Global Uncoordinated Panic
Panic and more news ...
In a 45-Minute Salvo Thursday, the ECB cuts rates to a record low 0.75 percent and reduced the deposit rate to zero. Meanwhile, the People's Bank of China cut their benchmark borrowing costs (the second time in a month), and the Bank of England raised the size of its asset-purchase program.
Also note the central banks of Australia, the Czech Republic, Kazakhstan, Vietnam and Israel cut rates in June, while the Swiss National Bank is buying euros to defend its franc ceiling.
ECB president Mario Draghi said these events were not global coordinated easing.
I am willing to take him for his word. Thus, it's safe to assume that what has transpired was more akin to global uncoordinated panic.
European Bond Market Response Was "Not Enough"
The market response to this 45-minute volley of coordinated easing was "not enough." One look at the bond market in Italy and Spain makes that point crystal clear.
Spain 10-Year Government Bond Yield
Italy 10-Year Government Bond Yield
Certainty vs. Uncertainty
Bloomberg reports ECB President Mario Draghi said "heightened uncertainty" was weighing on confidence. Draghi also said the council didn't discuss other non-standard tools.
Clearly the market wanted "non-standard" tools such as more direct bond purchases. However, bond purchases are viewed by Germany as "monetary financing of government". Nonetheless, the ECB has done them before, over strenuous objections from the German central bank.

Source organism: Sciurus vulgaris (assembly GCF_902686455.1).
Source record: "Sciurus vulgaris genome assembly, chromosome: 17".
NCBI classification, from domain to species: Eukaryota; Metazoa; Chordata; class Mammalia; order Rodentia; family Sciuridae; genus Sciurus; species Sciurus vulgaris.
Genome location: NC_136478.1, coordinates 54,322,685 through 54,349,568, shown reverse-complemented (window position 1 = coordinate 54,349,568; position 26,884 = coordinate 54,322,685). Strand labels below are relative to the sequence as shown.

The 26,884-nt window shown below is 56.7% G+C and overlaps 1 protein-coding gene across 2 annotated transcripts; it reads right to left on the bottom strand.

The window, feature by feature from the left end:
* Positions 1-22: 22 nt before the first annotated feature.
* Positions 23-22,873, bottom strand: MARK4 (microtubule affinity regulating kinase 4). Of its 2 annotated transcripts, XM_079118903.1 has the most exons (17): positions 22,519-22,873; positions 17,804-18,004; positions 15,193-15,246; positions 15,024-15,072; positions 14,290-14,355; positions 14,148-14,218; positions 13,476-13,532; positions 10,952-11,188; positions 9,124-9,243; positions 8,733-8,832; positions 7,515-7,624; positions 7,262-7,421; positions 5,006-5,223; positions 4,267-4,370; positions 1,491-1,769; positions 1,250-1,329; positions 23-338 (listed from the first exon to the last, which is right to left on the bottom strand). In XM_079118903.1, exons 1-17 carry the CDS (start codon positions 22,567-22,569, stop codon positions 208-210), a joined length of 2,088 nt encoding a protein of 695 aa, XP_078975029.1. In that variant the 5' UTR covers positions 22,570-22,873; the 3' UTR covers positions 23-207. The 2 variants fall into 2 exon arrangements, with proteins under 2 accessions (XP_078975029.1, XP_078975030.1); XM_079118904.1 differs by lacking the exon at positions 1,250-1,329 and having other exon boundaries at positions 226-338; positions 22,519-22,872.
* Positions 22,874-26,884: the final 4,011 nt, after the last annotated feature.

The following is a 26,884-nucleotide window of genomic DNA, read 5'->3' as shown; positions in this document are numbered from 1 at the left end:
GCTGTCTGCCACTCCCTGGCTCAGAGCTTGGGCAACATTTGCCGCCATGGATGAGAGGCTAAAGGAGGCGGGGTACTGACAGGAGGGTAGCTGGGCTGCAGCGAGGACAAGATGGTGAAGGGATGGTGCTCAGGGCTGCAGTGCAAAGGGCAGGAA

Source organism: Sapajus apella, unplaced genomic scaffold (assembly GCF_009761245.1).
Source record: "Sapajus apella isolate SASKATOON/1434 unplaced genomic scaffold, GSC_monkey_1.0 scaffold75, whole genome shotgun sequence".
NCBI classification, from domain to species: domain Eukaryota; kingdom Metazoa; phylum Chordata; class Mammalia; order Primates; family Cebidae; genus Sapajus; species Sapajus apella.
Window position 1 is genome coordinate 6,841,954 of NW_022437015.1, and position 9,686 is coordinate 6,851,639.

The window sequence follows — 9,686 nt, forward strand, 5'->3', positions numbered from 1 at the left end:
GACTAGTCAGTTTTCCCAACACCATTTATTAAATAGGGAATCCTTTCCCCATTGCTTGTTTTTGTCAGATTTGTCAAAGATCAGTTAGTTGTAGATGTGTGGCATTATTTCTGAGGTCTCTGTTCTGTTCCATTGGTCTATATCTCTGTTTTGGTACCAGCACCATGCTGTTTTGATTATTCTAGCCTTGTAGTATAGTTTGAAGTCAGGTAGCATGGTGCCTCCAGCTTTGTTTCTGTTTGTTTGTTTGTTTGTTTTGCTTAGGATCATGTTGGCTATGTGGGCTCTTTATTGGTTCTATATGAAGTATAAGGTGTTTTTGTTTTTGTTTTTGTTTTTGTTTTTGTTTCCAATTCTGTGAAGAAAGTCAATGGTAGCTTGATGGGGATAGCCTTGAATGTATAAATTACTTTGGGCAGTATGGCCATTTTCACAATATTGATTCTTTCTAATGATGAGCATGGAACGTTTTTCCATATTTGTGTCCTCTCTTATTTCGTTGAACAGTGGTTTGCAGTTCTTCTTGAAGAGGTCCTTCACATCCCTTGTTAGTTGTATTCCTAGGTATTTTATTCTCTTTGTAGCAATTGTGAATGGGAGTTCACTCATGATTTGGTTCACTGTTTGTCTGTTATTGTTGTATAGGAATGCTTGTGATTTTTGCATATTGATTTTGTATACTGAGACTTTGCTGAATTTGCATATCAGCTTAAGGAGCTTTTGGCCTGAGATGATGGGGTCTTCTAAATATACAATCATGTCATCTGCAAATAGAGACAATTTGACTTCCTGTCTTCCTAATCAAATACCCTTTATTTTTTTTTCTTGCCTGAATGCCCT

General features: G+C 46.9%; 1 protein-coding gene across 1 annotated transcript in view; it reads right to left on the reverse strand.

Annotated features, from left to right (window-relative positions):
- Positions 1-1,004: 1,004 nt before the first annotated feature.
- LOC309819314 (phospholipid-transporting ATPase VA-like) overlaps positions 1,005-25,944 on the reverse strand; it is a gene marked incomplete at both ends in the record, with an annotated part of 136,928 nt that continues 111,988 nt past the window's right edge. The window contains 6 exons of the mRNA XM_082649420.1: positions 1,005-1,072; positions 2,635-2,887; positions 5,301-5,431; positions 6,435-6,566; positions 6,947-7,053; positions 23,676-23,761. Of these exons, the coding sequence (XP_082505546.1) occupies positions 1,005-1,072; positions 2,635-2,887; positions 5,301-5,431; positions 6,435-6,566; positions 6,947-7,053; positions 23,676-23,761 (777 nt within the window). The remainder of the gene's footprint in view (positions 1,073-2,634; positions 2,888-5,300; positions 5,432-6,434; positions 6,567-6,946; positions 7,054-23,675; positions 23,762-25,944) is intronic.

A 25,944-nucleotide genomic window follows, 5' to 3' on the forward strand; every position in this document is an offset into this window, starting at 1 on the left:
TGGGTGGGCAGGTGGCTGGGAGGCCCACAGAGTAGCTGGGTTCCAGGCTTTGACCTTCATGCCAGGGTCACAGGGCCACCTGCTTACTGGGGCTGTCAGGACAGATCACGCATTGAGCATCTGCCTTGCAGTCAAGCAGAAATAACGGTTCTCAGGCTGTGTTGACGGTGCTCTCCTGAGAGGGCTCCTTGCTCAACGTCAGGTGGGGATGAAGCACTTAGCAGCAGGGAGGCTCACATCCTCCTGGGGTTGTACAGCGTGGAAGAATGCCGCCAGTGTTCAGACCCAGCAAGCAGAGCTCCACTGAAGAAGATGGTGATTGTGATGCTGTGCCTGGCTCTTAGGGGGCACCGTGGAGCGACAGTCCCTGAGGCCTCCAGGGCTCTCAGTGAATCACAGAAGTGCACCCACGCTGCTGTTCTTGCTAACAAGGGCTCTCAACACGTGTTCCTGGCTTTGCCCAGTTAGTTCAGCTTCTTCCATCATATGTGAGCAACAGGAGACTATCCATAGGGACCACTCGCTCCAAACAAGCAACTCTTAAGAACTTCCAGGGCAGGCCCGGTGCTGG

It is 100% certain Europe is in a recession and that recession will strengthen. It is also 100% certain the 19th summit solved nothing. So what is with all this talk about "heightened uncertainty"?
Meaning of Heightened Uncertainty
The words "heightened uncertainty" can be reasonably translated as "The economy is going to hell in a hand basket and we have no idea what to do about it."
Since the ECB and government officials cannot say that, nor can they says they are out of policy tools, they simply moan about "heightened uncertainty." Certainly they are uncertain about what to do, primarily because the problem at hand is not fixable.
Fed Uncertainty Principle
Now would be a good time to review the Fed Uncertainty Principle, especially corollaries one and two.
Corollary Number One:
The Fed has no idea where interest rates should be. Only a free market does. The Fed will be disingenuous about what it knows (nothing of use) and doesn't know (much more than it wants to admit), particularly in times of economic stress.
Corollary Number Two:
The government/quasi-government body most responsible for creating this mess (the Fed), will attempt a big power grab, purportedly to fix whatever problems it creates. The bigger the mess it creates, the more power it will attempt to grab. Over time this leads to dangerously concentrated power into the hands of those who have already proven they do not know what they are doing.
What I said about the Fed applies to central banks in general.